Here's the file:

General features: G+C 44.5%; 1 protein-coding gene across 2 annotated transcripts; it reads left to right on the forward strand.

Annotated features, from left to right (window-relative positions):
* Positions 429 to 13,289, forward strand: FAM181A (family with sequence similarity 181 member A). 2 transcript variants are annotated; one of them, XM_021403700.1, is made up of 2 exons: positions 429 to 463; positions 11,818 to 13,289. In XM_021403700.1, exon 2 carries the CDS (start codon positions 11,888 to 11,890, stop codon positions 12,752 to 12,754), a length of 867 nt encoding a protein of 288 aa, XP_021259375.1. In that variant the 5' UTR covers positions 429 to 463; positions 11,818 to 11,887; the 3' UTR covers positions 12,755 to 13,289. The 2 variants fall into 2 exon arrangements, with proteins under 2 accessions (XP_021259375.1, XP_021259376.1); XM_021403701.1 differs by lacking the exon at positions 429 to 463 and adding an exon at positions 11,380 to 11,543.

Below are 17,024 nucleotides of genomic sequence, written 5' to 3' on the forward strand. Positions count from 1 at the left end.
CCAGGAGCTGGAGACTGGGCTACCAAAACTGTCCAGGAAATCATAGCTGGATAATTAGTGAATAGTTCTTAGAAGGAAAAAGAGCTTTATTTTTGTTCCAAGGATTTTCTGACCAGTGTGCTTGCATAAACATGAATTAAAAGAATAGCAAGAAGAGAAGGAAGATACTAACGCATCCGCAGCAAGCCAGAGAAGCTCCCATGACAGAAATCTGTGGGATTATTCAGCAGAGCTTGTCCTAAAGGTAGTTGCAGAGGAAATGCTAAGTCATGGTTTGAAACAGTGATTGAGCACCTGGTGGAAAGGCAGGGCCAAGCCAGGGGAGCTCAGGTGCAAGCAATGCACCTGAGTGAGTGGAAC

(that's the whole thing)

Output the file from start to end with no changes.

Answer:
General features: G+C 44.5%; 1 protein-coding gene across 2 annotated transcripts; it reads left to right on the forward strand.

Annotated features, from left to right (window-relative positions):
* Positions 429 to 13,289, forward strand: FAM181A (family with sequence similarity 181 member A). 2 transcript variants are annotated; one of them, XM_021403700.1, is made up of 2 exons: positions 429 to 463; positions 11,818 to 13,289. In XM_021403700.1, exon 2 carries the CDS (start codon positions 11,888 to 11,890, stop codon positions 12,752 to 12,754), a length of 867 nt encoding a protein of 288 aa, XP_021259375.1. In that variant the 5' UTR covers positions 429 to 463; positions 11,818 to 11,887; the 3' UTR covers positions 12,755 to 13,289. The 2 variants fall into 2 exon arrangements, with proteins under 2 accessions (XP_021259375.1, XP_021259376.1); XM_021403701.1 differs by lacking the exon at positions 429 to 463 and adding an exon at positions 11,380 to 11,543.

Below are 17,024 nucleotides of genomic sequence, written 5' to 3' on the forward strand. Positions count from 1 at the left end.
CCAGGAGCTGGAGACTGGGCTACCAAAACTGTCCAGGAAATCATAGCTGGATAATTAGTGAATAGTTCTTAGAAGGAAAAAGAGCTTTATTTTTGTTCCAAGGATTTTCTGACCAGTGTGCTTGCATAAACATGAATTAAAAGAATAGCAAGAAGAGAAGGAAGATACTAACGCATCCGCAGCAAGCCAGAGAAGCTCCCATGACAGAAATCTGTGGGATTATTCAGCAGAGCTTGTCCTAAAGGTAGTTGCAGAGGAAATGCTAAGTCATGGTTTGAAACAGTGATTGAGCACCTGGTGGAAAGGCAGGGCCAAGCCAGGGGAGCTCAGGTGCAAGCAATGCACCTGAGTGAGTGGAAC